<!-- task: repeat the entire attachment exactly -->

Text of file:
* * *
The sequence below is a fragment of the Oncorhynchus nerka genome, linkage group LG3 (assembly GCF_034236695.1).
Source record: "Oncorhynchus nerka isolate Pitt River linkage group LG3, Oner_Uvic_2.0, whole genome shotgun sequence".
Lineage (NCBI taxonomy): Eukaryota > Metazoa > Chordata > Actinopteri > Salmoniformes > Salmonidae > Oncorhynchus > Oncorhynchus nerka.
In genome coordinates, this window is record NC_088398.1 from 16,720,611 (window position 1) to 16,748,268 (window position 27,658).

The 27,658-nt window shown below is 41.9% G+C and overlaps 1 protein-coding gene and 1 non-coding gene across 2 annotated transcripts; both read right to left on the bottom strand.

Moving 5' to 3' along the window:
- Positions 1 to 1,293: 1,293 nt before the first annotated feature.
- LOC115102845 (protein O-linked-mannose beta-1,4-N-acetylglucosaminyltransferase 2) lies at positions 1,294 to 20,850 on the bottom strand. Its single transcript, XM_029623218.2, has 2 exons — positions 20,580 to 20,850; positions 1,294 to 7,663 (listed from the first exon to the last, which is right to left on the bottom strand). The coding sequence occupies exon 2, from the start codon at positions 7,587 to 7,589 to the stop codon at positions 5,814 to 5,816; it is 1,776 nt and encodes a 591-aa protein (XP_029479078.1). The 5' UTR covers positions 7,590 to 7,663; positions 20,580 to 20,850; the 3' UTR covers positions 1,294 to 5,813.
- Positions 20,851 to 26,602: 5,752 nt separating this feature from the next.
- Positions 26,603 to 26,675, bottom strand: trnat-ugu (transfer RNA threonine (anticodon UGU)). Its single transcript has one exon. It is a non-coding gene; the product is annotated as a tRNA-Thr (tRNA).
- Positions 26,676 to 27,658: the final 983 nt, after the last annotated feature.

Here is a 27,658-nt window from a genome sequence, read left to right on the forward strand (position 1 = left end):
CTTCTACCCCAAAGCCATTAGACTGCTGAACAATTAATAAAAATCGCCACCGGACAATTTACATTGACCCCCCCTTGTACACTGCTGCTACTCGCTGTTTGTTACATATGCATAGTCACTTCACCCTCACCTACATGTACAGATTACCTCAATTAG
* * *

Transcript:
The sequence below is a fragment of the Oncorhynchus nerka genome, linkage group LG3 (assembly GCF_034236695.1).
Source record: "Oncorhynchus nerka isolate Pitt River linkage group LG3, Oner_Uvic_2.0, whole genome shotgun sequence".
Lineage (NCBI taxonomy): Eukaryota > Metazoa > Chordata > Actinopteri > Salmoniformes > Salmonidae > Oncorhynchus > Oncorhynchus nerka.
In genome coordinates, this window is record NC_088398.1 from 16,720,611 (window position 1) to 16,748,268 (window position 27,658).

The 27,658-nt window shown below is 41.9% G+C and overlaps 1 protein-coding gene and 1 non-coding gene across 2 annotated transcripts; both read right to left on the bottom strand.

Moving 5' to 3' along the window:
- Positions 1 to 1,293: 1,293 nt before the first annotated feature.
- LOC115102845 (protein O-linked-mannose beta-1,4-N-acetylglucosaminyltransferase 2) lies at positions 1,294 to 20,850 on the bottom strand. Its single transcript, XM_029623218.2, has 2 exons — positions 20,580 to 20,850; positions 1,294 to 7,663 (listed from the first exon to the last, which is right to left on the bottom strand). The coding sequence occupies exon 2, from the start codon at positions 7,587 to 7,589 to the stop codon at positions 5,814 to 5,816; it is 1,776 nt and encodes a 591-aa protein (XP_029479078.1). The 5' UTR covers positions 7,590 to 7,663; positions 20,580 to 20,850; the 3' UTR covers positions 1,294 to 5,813.
- Positions 20,851 to 26,602: 5,752 nt separating this feature from the next.
- Positions 26,603 to 26,675, bottom strand: trnat-ugu (transfer RNA threonine (anticodon UGU)). Its single transcript has one exon. It is a non-coding gene; the product is annotated as a tRNA-Thr (tRNA).
- Positions 26,676 to 27,658: the final 983 nt, after the last annotated feature.

Here is a 27,658-nt window from a genome sequence, read left to right on the forward strand (position 1 = left end):
CTTCTACCCCAAAGCCATTAGACTGCTGAACAATTAATAAAAATCGCCACCGGACAATTTACATTGACCCCCCCTTGTACACTGCTGCTACTCGCTGTTTGTTACATATGCATAGTCACTTCACCCTCACCTACATGTACAGATTACCTCAATTAG